Among those who worked hardest against the fever was Dr. Joseph Y. Porter, later to become Florida's first state health officer, who carried card No. 17 in Morocco Temple. Altogether various temples, Commanderies and lodges of Masons contributed more than ten thousand dollars to assuage the suffering in Jacksonville; and when the Imperial Session of the Shrine met in Chicago on June 17, 1889, Briggs reported: "The tokened pestilence, where death is sure, has made sad inroads on the community where was located the youngest of our chartered temples, Morocco, at Jacksonville, Florida, and a history of the sad matter is the most doleful chronicle of the year 1888. . . . The officers and members of Morocco Temple, aided by associate Knights Templar, organized themselves into a relief corps, and full knightly with their armor on, displayed the beauties of fraternal love and affection to all the suffering, irrespective of race, creed or affiliation." This was the first major charity ever undertaken by the Shrine. Only a few months later temples from all over the United States contributed thousands of dollars for the relief of victims of the Johnstown Flood of May 31, 1889. In the years that followed, every Imperial Potentate urged Shriners everywhere to carry on works of charity; and the record is replete with the results of these pleas, culminating in the glory of the Shriners' Hospitals for Crippled Children.

 

It was at the 1889 session of the Imperial Council that the last of the original thirteen members of the Shrine bade farewell to the national organization. William S. Paterson retired as Imperial Recorder and was succeeded by Frank M. Luce, who was to become one of the most controversial officials in all the history of the fraternity.

 

Briggs was reelected for another three‑year term as Imperial Potentate, and William B. Melish of Cincinnati was advanced to the office of Chief Rabban.        ‑ It was the end of an era.

 

Chapfer 8 the Wells of Zemzem AMES McGEE said the Shrine was formed as a "relax" where Masons might escape the cares of the day and the serious formality of Masonic fraternalism, yet meet together as brothers who had been tried in the Faith and found true. Certainly when Fleming wrote his original Ritual he had something of the sort in mind; for he divided it into three sections, the first and third containing moralistic teachings, couched in the terminology of the desert, the Islamic faith of Omar and the Oriental pageantry and splendor of the Arabic Nabob. But in the second section Fleming let his imagination run riot, creating‑as it were‑fun for both the novitiate and the obligated believer.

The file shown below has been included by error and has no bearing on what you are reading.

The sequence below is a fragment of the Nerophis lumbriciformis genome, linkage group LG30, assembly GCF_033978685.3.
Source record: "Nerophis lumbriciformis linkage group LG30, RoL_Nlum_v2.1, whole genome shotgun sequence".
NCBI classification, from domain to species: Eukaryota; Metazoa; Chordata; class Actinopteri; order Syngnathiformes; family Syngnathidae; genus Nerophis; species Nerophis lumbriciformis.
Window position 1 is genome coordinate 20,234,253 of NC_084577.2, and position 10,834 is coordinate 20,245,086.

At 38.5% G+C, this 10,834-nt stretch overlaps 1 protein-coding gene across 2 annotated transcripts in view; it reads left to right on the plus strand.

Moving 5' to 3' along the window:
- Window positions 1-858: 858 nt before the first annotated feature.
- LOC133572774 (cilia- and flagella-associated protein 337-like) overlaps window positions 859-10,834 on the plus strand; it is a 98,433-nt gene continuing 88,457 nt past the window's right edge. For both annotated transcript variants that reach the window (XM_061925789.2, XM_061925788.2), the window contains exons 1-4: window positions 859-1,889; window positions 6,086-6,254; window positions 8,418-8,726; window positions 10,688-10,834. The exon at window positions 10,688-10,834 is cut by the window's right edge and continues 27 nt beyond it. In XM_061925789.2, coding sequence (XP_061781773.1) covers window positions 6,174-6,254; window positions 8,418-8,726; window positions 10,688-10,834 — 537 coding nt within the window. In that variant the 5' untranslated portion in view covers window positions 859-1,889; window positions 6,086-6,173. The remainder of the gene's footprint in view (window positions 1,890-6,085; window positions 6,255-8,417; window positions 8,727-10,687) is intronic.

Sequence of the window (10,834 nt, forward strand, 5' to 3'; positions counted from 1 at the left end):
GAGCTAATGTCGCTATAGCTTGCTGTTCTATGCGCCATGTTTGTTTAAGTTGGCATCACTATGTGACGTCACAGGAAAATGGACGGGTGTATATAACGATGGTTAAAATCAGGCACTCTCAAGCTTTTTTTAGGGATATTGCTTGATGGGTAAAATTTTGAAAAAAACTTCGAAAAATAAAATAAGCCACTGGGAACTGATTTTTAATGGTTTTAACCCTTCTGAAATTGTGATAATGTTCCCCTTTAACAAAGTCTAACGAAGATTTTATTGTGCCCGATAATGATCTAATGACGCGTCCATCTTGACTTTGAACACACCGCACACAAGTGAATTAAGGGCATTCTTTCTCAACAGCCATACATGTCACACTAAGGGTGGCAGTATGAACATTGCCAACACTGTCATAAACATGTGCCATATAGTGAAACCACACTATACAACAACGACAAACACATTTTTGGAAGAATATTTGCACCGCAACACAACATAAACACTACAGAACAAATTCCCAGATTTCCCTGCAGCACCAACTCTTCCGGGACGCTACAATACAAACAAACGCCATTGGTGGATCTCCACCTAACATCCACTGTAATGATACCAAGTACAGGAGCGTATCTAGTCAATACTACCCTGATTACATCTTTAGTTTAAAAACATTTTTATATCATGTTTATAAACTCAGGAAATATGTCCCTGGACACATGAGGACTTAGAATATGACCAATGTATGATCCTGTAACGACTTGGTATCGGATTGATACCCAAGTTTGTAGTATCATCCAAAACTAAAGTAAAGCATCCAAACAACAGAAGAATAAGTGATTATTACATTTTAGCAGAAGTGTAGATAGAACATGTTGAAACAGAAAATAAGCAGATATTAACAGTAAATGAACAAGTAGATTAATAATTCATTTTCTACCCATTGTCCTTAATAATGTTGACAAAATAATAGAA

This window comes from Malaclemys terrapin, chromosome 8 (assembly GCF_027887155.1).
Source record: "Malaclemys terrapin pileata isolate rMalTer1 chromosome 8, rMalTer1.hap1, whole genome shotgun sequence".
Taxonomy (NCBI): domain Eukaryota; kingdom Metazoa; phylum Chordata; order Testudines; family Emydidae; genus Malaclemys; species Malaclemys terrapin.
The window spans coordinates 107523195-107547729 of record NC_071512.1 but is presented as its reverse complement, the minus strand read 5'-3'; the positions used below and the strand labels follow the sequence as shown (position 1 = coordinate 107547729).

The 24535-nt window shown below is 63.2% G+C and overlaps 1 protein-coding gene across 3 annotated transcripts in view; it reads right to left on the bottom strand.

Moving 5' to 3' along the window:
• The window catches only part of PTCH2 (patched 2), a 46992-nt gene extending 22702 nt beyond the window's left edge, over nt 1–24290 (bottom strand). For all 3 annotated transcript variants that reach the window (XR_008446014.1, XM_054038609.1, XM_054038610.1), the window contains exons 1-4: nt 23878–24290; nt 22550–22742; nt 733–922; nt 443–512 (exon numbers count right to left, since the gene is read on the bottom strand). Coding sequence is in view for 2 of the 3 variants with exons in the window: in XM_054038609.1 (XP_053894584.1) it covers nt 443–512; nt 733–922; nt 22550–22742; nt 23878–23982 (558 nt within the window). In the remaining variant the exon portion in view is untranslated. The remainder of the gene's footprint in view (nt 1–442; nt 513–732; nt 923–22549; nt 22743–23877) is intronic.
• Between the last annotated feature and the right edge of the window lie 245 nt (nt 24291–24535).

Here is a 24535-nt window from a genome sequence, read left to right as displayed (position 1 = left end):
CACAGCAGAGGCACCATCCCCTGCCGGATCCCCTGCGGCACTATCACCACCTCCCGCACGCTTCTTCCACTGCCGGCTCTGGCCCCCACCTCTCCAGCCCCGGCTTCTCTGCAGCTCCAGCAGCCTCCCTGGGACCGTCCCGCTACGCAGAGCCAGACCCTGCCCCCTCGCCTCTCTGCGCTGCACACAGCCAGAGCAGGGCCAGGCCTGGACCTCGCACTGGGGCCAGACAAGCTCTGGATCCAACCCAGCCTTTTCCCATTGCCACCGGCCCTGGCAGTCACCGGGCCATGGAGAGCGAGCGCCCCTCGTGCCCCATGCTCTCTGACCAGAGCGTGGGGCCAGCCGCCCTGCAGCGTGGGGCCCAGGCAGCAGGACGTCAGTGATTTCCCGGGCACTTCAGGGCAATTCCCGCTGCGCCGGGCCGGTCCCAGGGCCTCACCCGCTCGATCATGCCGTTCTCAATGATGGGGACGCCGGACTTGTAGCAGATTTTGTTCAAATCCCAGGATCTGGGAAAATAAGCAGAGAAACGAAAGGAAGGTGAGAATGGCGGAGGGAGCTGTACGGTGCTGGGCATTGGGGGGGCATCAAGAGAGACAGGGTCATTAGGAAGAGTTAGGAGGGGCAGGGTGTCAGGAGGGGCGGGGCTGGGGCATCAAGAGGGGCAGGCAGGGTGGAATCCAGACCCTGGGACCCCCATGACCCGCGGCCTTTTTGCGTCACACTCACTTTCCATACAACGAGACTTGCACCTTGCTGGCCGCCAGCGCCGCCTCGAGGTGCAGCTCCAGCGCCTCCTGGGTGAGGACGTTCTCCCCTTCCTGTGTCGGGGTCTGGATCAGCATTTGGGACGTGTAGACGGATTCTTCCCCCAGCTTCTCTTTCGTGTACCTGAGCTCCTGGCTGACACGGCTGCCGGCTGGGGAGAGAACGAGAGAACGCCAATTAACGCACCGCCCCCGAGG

It was inevitable that under such circumstances, feasting should become as much a part of Shrine affairs as it was a part of tribal ceremonies in ancient Araby. Masons were famous for the banquets served on occasion, but early there appeared on Shrinal banquet tables the wines and liquors never seen at purely Masonic feasts.

 

It is possible and even probable that Fleming himself introduced the custom. Certainly he had participated happily in the feast prepared in his honor when he left Rochester, where the wine had flowed freely. It is even possible that his whole idea of the Shrine developed from his 83

 

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THE WELLS OF ZEMZEM  8 5 reading of the second version of FitzGerald's second translation of the Rubgiyat of Omar Khayyam, which was published in 1868, just two years before Fleming wrote his ritual. The Rubaiyat is indeed filled with terminologies that have found their way into the Shrine. The word divan, name of the officer group in the Shrine, has three Oriental meanings‑a book of philosophical poems, the ruling power, and the room or banquet hall from which the power emanates. Frequently Omar mentions the Sultani, the Temple, the Alchemist, Naishapur and Babylon, Mahi, Mahmud‑but all through his writings, Omar refers most to the grape, and thus it is quite possible that Fleming should instill some of Omar's philosophy (and his own) into the activities incident to ceremonial feasts. In any event wine did appear at the earliest Shrine feasts, and it was inevitable that it would create problems.